Have you ever asked yourself: why is chocolate bad for dogs? It’s probably safe to assume that most people love it! It’s flavorful, has been enjoyed by ancient Mesoamerican cultures since time immemorial, and it’s feasted upon on Valentine’s Day as a seemingly benign treat for humans… However, can it can life-threatening for our beloved furry pets!

Why is Chocolate Bad for Dogs?

What a cruel joke Mother Nature played on man’s best friend! Making chocolate dangerous for dogs is a tragedy. Why is chocolate bad for dogs and not for humans? Simple: chocolate contains two different kinds of stimulants that affect humans in a way which is very different from the way they affect dogs.

Why is Chocolate Bad for Dogs: Breaking Down the Nutrients

Have you ever noticed how sometimes, eating chocolate will give you a small boost of energy? Even make you a bit happier? Well, it isn’t just the delicious taste of chocolate (though that does play a part), but something hidden inside it, at a molecular level, is very beneficial for humans and extremely dangerous, potentially deadly for our dogs.

We’re talking about the stimulants caffeine and theobromine.

The Reason Dogs and Chocolate Do Not Mix: Theobromine

Chocolate contains a compound called theobromine and another called caffeine, which is the stimulant found in coffee and tea that helps us get through a long day at the office with relative ease… That is, of course, unless you consume it in excess, in which case it can cause diarrhea, insomnia, and tachycardia (abnormally elevated heart rate).

But, theobromine is also a stimulant, and while studies have linked a moderate dose of this compound to a slew of health benefits in humans, including lower blood pressure and anti-inflammatory properties, in dogs, it just isn’t the same. No, theobromine is to dogs as arsenic is to humans: poison.

Though this isn’t chemistry class, it’s important to know that theobromine and caffeine are dangerous for dogs. These stimulating compounds are sometimes used medicinally in humans as diuretics, heart stimulants, and a blood vessel dilator. However, these effects are amplified in dogs because of their increased sensitivity to both these stimulants. Their little hearts just can’t take it!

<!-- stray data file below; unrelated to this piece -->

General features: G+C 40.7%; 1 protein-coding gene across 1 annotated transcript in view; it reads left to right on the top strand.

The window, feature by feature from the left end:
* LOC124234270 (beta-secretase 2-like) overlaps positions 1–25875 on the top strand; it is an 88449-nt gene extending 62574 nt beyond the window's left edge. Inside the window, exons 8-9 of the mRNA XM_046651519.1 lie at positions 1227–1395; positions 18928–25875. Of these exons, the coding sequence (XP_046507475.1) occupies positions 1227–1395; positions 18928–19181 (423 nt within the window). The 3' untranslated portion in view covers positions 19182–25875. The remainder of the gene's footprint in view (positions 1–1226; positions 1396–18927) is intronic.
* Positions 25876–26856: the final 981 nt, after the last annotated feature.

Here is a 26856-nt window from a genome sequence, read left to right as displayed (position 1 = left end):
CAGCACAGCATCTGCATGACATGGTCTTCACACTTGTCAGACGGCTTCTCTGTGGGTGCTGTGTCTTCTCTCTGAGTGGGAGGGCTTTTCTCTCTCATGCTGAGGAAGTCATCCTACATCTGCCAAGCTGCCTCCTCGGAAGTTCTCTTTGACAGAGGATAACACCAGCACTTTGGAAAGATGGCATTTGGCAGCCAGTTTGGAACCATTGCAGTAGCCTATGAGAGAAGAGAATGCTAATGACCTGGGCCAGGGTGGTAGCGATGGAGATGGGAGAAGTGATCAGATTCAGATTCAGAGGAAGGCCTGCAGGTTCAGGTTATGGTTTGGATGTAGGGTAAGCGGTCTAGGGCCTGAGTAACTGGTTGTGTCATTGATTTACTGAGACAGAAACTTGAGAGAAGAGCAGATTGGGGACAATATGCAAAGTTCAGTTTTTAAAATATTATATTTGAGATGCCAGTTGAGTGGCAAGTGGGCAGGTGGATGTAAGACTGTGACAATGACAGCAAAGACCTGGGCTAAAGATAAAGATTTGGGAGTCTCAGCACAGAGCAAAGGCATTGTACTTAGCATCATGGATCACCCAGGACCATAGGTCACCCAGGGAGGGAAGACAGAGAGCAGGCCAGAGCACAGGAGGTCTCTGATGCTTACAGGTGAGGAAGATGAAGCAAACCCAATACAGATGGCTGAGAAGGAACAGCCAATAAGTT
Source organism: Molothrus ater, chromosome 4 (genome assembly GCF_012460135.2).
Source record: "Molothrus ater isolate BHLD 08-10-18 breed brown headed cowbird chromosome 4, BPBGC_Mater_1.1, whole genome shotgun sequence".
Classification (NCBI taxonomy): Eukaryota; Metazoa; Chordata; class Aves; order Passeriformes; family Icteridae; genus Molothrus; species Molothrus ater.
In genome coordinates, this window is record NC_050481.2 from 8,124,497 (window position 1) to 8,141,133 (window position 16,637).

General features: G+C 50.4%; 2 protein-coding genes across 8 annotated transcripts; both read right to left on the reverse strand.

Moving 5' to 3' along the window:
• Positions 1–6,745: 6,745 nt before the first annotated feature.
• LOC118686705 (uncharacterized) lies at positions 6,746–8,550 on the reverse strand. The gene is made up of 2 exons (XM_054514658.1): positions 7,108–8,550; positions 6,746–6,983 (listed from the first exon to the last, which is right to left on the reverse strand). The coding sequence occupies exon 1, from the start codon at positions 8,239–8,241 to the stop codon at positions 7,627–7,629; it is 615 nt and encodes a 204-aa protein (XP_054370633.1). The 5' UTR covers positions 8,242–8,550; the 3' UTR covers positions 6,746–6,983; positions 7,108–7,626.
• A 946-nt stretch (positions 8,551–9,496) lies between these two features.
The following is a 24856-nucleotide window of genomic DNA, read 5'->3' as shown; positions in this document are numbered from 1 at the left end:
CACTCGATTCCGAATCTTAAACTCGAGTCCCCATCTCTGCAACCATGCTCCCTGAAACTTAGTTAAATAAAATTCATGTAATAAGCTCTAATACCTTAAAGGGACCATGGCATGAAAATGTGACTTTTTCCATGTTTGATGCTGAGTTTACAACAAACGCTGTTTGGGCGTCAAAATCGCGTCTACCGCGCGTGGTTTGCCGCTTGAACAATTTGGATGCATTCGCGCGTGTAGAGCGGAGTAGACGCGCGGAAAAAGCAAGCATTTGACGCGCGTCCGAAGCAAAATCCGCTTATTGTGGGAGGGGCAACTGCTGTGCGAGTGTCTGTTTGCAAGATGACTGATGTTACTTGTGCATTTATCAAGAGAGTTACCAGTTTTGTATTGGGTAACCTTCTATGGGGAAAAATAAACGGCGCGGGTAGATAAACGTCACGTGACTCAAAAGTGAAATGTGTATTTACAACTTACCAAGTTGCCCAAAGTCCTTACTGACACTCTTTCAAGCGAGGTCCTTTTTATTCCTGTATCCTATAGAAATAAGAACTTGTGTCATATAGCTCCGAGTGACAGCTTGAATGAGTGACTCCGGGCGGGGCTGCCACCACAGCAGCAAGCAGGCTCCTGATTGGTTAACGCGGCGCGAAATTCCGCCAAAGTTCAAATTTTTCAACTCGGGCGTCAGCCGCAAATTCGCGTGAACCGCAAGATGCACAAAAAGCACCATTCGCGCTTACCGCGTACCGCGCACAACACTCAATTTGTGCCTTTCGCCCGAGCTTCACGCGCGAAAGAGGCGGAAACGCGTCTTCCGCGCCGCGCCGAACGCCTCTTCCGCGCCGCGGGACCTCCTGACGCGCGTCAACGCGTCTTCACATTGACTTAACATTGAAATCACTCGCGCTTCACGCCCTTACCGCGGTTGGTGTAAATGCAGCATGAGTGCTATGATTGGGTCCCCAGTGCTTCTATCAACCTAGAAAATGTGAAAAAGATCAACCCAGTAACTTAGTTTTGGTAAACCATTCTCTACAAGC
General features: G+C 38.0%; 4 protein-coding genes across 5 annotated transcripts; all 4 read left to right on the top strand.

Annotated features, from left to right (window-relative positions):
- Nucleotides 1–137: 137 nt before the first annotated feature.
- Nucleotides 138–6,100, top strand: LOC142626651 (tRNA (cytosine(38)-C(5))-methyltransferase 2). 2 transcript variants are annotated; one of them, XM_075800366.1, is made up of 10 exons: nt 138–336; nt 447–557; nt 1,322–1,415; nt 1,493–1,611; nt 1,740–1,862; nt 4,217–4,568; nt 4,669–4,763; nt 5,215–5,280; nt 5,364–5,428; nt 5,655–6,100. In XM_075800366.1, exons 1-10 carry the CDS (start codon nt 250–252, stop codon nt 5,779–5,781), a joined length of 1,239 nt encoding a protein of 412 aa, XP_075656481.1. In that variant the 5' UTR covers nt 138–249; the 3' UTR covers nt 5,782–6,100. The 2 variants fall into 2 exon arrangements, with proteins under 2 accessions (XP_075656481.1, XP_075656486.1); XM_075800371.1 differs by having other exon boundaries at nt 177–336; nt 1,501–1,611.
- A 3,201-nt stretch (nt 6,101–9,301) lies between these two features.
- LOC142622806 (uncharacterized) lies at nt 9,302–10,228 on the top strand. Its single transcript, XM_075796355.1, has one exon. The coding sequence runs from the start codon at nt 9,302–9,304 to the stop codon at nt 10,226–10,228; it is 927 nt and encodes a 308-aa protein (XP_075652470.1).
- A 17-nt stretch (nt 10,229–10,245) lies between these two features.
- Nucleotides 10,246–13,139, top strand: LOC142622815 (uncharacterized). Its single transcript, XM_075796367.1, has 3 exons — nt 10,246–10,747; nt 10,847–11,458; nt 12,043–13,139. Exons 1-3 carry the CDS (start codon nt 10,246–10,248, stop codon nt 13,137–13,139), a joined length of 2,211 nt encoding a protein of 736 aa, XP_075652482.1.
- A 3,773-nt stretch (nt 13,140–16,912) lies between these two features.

What Happens if a Dog Eats Chocolate?

Theobromine poisoning is a potentially life-threatening condition that can afflict your pup if he/she ingests chocolate. It also depends on what type of chocolate your dog eats. Theobromine can be found in higher concentration in darker chocolates, so a good rule of thumb is:

  • The darker the chocolate, the more the theobromine, and the more dangerous it is for our furry companions.
  • White chocolate contains only trace amounts of theobromine, so it’s not as dangerous… But don’t go and give Fido a plate full of the stuff. It could still hurt him!

Why Can’t Dogs Eat Chocolate While Humans Can?

Another one of Mother Nature’s cruel ironies. We human beings have the ability to metabolize theobromine a lot quicker than dogs can (lucky us!)… You may be surprised to find out that theobromine is actually potentially harmful to humans as well!

But, before you swear an oath of abstinence from chocolate for the rest of your life, know that you’d have to ingest an obscene amount of very dark chocolate or cocoa bark to even approach a lethal dose, so rest easy! The fact is, that humans can (and do) metabolize theobromine.

Why Can’t Dogs Eat Chocolate? Here are a Few More Reasons

Okay, so we’ve made the fact, that theobromine is dangerous for your pup, abundantly clear. What about other ingredients that some chocolate products have? Can my dog eat sugar-free chocolate? Is there a chocolate snack that I can safely feed my dog?

  • The simple answer: Don’t risk it. Chocolate often contains added sugar, which affects dogs in much the same way it affects us humans, but sweet products intended for human consumption typically contain a LOT of sugar! Feed your dog an excess of sugar, and you risk them putting on a lot of weight or contracting diseases like diabetes!
  • Chocolate also has caffeine: While caffeine isn’t as bad as theobromine, it is still very toxic for dogs! Don’t go giving your puppy a shot of espresso in the morning, okay?
  • Sugar-free? No way! Sugar-free products are sweetened with artificial sweeteners like xylitol, which is deadly to your pup. In fact, xylitol is arguably even more dangerous than theobromine! So keep your dog away from any product with xylitol in it! Xylitol is safe for human consumption, but for dogs, this artificial sweetener can cause low blood sugar, convulsions, hepatic damage (or liver failure), and even death.

Can Dogs Eat White Chocolate?

As we mentioned before, theobromine concentration depends on the amount of cocoa in the chocolate in question. Therefore, the darker the chocolate, the more dangerous it is for dogs due to its elevated cocoa concentration evidenced by its bitterness and characteristic color.

That being said, white chocolate actually doesn’t contain any chocolate solids (like cocoa powder), and is therefore not even considered “real chocolate!”. Mind blown? Still, don’t go and feed Fido and Sparky a bunch of white chocolate, though…